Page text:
In fourth grade I successfully convinced my mother that a tupperware storage bin was not a suitable bedside table for a girl my age. Girls my age, as I explained to her, had matching bedroom sets with drawers for trinkets and secret letters and sticker books and Lip Smackers chapsticks and assorted cucumber-vanilla Body Works lotions and sprays.
I watched the UPS man make four trips to my front porch with each box containing white, wickered adulthood. I had already filled the drawers of my bedside table before it was unpacked. As I pushed into middle school, cheap jewelry and passed notes filled the drawers. Come high school, enough make-up splatter covered the surfaces to fill a Pollock canvas. Eyeliner smudges and lip gloss goo stained every once-sacred note and every new photo. By the time I had cleaned it out, it stunk from the garbage of my late teens. My first empty carton, a one-hitter charred black, a rum-sticky flask and a sock stuffed with hardened bloodied articles of clothing fermented atop of my favorite roll from my first disposable camera and a few crusty, half-empty body lotions.
The summer after high school, wax filled the space between the woven wood. I burnt candles and wrote letters only to my journal and removed all photographs that were overly reminiscent of joy. How mortifying to have been so naive to life’s misery, my eighteen year old self worried. My drawer became more sparse yet more secretive. Every thought I had felt criminal. One by one the pearly white drawer knobs went missing and chip by chip the paint job escaped from the skin of the wicker.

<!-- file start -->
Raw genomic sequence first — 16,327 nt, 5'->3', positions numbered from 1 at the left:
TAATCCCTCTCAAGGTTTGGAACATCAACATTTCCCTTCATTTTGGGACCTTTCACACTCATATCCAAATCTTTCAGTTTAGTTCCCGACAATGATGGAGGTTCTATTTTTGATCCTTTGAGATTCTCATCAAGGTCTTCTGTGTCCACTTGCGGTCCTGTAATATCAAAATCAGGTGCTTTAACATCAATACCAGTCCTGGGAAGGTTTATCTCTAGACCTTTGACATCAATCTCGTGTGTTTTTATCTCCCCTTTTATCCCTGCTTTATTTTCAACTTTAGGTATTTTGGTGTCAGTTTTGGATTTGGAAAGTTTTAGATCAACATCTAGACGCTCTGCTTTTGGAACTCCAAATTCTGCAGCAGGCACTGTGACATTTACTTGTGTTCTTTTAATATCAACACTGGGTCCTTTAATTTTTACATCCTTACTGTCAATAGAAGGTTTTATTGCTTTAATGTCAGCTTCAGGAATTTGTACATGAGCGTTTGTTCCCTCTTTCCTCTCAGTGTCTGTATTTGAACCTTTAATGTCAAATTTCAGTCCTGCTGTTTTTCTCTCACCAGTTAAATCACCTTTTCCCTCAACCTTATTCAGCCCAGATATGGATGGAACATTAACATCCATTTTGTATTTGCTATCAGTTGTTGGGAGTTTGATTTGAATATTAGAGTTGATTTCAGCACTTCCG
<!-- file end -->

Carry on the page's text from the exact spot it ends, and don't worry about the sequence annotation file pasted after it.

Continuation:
I have a new bedside table now. I’ve had many throughout my twenties. Some drawers naughty, some noble, some neat. This one has Lysoled surfaces and tightened knobs. It has a framed poem and an antique lamp and a leather bound journal on display. It’s attractive and adult.
I finally have non-plastic jewelry and a wearable red lipstick to place inside. But really that’s not what defines this cabinet, as I realized last night when I awoke in a sweat worried if I had taken my night time pills or not. (A common anxiety for common anxiety.) I root around in that drawer, blind, trying to differentiate the sounds of chalky pills banging against hollow plastic canisters. To take a morning pill at night would not be a risk worth taking. So I shook and squinted and tried to remind myself which sixteen letter words were the generic versions of which five letter words.
The happy pills, that really are more like not sad pills, make a deeper clink as they are more dense and round than the calm-down pills which are really more like pass-out and forget why you were anxious pills, make more of a tinkle. (I’ve learned as they are thin and wafer-like.) And these pill canisters, jumbled inside of this twenty-seven-year-old’s bedside table, have become more than residents. They’ve come to define both the table and my habits.
I no longer have a beside table with small celebrations of my existence. I have a medicine cabinet hiding under that antique lamp. I have a medicine cabinet hiding under that framed poem. I have a medicine cabinet hiding under that leather-bound journal that should have a note that reads:
“Dear fourth grade self, don’t be so anxious to grow old, one day you’ll realize you can’t grow young and you’ll be very sad and have to take pills for both causes.”